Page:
Bibliographic data

Song, Tan Kim; Seng, Tan Tor: Secondary school geography, Express Course. Vol. 3. Curriculum Development Institute of Singapore Singapore: Pan Pacific Book Distributors, repr. [Nachdr.] ed., 1988 [1985], 282, 284.

"Population Planning and Control in Singapore"

[p. 282]

[left column]


Population Planning and Control in Singapore

After its independence in 1965, Singapore had been concerned with the growing population within the small island. Without any natural resources of its own, it was important that the population be kept within the means available to support it. The Singapore

[right column]

Family Planning and Population Board (SFPPB) was then set up in 1966. The various aims of the Board were:

  • to provide family planning services to married women.
  • to reduce the birth rate from a high 30 per thousand to a low 17 per thousand.
  • to promote acceptance of a two-child family.
  • to promote sterilization among married couples who have completed their families.
  • to promote awareness and importance of family planning among newly-married couples.
  • to achieve a Zero Population Growth by the year 2030.

Much publicity was given to the idea of family planning in Singapore. […]

In addition to the efforts of the Board, laws were also passed to legalize

[p. 284]

[left column]

abortion and sterilization in 1970. Incentives such as priority in registration for primary classes in schools were given to children whose parents underwent sterilization. Certain categories of people were even offered cash incentives to have a small family. (Find out what conditions are attached to such awards and how much is given to each family.) However, disincentives like the withdrawal of tax allowance for children were enacted for those who insisted on having a large family.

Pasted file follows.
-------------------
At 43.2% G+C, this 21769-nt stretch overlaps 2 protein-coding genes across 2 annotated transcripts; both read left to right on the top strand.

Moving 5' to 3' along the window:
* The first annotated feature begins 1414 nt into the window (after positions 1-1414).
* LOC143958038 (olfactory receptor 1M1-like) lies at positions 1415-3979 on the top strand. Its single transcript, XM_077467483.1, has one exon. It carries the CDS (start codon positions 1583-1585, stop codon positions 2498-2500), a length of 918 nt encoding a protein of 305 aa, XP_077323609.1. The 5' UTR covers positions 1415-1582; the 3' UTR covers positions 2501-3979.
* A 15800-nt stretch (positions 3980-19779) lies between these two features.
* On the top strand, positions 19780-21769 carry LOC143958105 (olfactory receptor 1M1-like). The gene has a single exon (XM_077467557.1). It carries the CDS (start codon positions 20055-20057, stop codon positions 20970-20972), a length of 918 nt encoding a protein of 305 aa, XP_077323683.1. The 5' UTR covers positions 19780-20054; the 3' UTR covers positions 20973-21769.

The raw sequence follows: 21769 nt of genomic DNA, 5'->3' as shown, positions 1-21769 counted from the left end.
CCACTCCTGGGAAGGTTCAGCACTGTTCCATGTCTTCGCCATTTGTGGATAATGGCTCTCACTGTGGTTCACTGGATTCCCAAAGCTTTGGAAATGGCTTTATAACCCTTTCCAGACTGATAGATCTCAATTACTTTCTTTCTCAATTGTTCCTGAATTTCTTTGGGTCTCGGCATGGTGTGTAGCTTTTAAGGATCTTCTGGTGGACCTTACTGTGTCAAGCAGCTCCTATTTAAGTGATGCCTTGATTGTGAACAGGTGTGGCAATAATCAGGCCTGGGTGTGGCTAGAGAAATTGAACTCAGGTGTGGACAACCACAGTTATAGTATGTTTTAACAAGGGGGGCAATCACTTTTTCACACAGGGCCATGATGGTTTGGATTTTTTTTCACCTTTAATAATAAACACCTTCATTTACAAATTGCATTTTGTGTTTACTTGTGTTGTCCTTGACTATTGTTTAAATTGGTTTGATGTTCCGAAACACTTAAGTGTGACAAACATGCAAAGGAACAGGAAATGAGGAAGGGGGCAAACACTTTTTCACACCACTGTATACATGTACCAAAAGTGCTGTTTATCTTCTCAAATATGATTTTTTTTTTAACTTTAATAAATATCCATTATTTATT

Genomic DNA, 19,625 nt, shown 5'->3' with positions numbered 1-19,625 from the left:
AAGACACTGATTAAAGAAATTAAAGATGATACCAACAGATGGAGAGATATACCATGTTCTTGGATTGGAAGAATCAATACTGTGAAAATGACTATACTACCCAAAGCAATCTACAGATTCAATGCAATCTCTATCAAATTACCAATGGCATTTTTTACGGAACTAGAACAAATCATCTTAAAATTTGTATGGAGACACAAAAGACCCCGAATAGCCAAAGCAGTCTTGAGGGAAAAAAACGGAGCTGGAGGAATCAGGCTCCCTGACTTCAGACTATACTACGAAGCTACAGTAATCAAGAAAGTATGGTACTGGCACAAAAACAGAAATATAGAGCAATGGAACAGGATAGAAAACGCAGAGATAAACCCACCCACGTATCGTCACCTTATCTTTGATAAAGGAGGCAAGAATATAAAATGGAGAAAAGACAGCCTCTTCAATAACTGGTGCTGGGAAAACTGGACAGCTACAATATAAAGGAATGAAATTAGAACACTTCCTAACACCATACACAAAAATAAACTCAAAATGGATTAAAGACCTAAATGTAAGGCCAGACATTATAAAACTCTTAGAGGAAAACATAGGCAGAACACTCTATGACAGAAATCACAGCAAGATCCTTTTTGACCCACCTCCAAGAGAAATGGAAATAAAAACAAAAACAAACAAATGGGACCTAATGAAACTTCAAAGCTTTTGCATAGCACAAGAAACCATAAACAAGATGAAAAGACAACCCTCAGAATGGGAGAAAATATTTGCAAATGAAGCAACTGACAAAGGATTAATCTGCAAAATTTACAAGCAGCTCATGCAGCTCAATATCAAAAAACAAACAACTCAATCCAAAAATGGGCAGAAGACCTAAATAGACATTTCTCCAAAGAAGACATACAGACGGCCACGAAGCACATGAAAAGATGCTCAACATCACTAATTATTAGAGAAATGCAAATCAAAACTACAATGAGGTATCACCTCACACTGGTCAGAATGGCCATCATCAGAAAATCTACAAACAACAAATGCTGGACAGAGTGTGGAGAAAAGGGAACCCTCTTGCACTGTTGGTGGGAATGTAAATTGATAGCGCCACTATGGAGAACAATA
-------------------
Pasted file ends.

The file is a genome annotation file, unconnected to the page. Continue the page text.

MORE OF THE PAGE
Sterilization, abortion, and other birth control techniques were generally accepted as means of controlling population growth. Most married Singaporeans had accepted the idea of having a small family.

However in March 1985 the SFPPB was dissolved and the many functions concerning family planning were taken over by the Ministry of Health.

Has Singapore been successful in planning and controlling its population growth?

In recent years, the government has reviewed its population policy of encouraging Singaporeans to have a small family. Incentives are now available to encourage married people to have more children.


Recommended citation: